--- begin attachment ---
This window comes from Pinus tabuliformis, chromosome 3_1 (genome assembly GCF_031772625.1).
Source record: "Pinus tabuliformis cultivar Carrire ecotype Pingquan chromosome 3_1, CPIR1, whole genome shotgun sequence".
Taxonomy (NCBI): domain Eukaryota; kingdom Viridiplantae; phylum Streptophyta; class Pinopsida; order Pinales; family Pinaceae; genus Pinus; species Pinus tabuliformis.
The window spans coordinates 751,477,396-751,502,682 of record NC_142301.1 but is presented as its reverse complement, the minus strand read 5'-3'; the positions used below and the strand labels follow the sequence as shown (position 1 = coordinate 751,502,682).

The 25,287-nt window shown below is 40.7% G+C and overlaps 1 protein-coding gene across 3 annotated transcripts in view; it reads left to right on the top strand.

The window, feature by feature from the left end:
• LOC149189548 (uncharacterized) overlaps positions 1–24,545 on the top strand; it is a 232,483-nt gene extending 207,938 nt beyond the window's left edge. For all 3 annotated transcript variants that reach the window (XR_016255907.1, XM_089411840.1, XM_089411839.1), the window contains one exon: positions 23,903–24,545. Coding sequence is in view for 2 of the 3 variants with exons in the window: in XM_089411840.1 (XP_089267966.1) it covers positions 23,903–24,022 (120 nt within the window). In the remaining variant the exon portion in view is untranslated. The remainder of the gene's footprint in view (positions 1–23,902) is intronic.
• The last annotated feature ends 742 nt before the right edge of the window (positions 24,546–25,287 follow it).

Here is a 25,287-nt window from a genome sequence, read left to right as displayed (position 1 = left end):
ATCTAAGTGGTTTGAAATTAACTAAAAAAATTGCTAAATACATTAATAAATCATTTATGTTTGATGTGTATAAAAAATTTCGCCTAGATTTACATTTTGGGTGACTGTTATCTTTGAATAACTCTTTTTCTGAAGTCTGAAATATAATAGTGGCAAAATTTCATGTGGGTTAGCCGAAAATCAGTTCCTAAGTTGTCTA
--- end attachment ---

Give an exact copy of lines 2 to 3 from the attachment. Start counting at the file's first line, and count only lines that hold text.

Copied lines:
Source record: "Pinus tabuliformis cultivar Carrire ecotype Pingquan chromosome 3_1, CPIR1, whole genome shotgun sequence".
Taxonomy (NCBI): domain Eukaryota; kingdom Viridiplantae; phylum Streptophyta; class Pinopsida; order Pinales; family Pinaceae; genus Pinus; species Pinus tabuliformis.